There are three related views here, one above the other. The largest shows the ruins of Burg Rolandseck on the west bank of the River Rhine, the former nunnery on Nonnenwerth island, and the Drachenfels topped by the ruins of Burg Drachenfels opposite, looking north down the river; compare a sequence in the Würzburg, Rhine and Ostend book (D30505–D30510; CCCIII 24a–27), which Turner used on his return journey. It is also virtually the same view depicted in the 1817 watercolour Rolandswerth Nunnery and Drachenfels (private collection).1 The inscription to the right, tentatively rendered by Finberg as ‘Usuph’,2 remains obscure. Compare a similar note near the Drachenfels on another sheet used on the same occasion (Tate D33901; Turner Bequest CCCXLI 196). Below is a smaller variation, while at the top left is a detail of the Baroque nunnery complex (now a school).
The sheet was among those listed in broad terms by Cecilia Powell, as quoted in the technical notes below, in relation to a group of thirteen similar drawings mostly made along rural parts of the River Rhine. For numerous Rolandseck, Nonnenwerth and Drachenfels sketches and watercolours from 1817 onwards, see under Tate D30500 and D30505 (Turner Bequest CCCIII 22, 24a) in the Würzburg, Rhine and Ostend book.
Among the 1840 sheets, D33907 (Turner Bequest CCCXLI 202) shows further variations on the general views, while D33901, D33902 and D33912 (CCCXLI 196, 197, 207) focus on the Drachenfels, and D33908 (CCCXLI 203) shows Rolandseck from the other direction. For the likely sequence of the Rhine subjects in this grouping and the wider context of the tour, see the Introduction to this subsection. The other side, D33899 (Turner Bequest CCCXLI 194), shows the market place at Bonn, about ten miles downstream.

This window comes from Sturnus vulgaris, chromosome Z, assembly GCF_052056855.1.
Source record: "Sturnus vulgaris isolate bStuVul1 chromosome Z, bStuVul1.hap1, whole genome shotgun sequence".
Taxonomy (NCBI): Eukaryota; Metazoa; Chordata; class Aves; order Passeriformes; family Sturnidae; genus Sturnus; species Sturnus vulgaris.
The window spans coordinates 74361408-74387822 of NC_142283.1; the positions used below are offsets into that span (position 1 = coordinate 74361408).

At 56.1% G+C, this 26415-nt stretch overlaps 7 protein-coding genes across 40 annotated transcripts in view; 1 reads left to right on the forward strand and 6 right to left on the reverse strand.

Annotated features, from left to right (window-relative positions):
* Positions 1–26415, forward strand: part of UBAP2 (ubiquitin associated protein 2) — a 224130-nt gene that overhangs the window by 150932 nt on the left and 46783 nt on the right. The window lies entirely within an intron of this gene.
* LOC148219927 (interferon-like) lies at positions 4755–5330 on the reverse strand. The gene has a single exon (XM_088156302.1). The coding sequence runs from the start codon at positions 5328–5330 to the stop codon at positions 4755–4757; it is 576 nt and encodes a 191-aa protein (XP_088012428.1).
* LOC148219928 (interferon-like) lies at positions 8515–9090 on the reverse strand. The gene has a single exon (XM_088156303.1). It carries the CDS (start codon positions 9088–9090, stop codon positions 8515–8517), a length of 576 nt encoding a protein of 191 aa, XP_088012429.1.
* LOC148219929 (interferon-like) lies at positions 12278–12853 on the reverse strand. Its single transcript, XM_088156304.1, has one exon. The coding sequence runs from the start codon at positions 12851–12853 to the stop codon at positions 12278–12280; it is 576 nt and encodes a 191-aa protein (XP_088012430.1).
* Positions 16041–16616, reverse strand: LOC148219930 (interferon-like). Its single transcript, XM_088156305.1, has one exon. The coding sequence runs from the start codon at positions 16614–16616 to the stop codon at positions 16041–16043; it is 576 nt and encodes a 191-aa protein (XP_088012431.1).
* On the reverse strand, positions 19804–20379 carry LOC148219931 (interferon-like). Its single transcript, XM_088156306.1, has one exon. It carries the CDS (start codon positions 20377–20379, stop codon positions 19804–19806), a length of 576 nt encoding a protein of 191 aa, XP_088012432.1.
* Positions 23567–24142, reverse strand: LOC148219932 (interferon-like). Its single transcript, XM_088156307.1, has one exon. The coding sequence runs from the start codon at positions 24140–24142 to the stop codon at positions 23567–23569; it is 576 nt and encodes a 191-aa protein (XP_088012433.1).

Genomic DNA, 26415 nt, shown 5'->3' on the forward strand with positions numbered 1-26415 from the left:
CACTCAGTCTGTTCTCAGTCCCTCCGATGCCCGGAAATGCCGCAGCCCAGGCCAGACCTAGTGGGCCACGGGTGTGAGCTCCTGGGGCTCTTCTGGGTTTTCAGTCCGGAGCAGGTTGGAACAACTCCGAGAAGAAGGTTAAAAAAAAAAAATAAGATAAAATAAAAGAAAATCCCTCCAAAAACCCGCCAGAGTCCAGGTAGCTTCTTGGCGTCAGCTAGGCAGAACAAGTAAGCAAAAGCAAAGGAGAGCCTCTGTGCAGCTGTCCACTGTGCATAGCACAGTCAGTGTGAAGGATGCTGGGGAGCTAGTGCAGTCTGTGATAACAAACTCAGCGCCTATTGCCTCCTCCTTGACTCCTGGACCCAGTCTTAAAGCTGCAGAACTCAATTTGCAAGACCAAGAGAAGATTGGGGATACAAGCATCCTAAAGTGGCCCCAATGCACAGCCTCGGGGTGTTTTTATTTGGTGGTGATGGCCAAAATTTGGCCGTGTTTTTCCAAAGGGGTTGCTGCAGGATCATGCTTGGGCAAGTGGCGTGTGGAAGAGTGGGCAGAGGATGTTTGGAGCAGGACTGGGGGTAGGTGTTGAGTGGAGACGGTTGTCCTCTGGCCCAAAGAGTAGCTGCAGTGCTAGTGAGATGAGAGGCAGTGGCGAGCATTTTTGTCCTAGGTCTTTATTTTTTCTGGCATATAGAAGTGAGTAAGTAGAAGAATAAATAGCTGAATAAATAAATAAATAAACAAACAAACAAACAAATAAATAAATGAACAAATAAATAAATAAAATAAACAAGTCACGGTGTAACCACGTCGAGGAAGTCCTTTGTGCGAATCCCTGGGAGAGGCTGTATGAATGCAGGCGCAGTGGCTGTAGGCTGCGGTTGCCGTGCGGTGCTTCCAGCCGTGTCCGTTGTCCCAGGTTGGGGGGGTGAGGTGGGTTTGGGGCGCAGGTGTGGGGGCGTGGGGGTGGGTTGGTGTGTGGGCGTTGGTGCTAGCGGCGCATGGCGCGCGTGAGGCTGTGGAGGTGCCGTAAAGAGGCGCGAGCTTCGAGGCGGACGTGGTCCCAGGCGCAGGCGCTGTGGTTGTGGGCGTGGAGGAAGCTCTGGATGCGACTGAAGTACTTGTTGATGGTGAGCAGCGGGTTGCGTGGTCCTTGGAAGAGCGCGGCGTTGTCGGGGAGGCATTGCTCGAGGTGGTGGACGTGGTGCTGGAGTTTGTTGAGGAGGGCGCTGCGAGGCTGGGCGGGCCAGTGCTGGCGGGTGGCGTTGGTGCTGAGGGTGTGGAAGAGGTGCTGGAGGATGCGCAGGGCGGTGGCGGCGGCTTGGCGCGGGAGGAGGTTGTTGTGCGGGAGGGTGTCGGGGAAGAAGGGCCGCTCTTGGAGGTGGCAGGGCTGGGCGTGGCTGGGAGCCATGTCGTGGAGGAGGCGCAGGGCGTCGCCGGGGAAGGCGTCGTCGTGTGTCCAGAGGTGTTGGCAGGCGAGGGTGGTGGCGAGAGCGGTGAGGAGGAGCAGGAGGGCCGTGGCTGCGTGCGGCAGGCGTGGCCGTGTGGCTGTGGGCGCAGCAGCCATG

The sheet bears the partial watermark ‘B E | 18’ at one edge. In discussing an 1840 River Mosel subject in this subsection (Tate D28998; Turner Bequest CCXCII 50), Cecilia Powell has noted that it ‘originally formed part of the same sheet as eight others of the same size which bear pencil drawings of the Rhine on both recto and verso. These include views of Bonn, the Godesburg, Rolandseck, the Drachenfels, Hammerstein and Burg Rheineck (TB CCCXLI 194–209 [Tate D33899–D33914, of which D33903, D33904 and D33906 are blank]). The sheet is watermarked BE&S / 1829.’1 Apparently indicating that they were still joined in 1909, Finberg noted the ‘following numbers, 194–209, form [sic] part of one large sheet folded into small sections.’2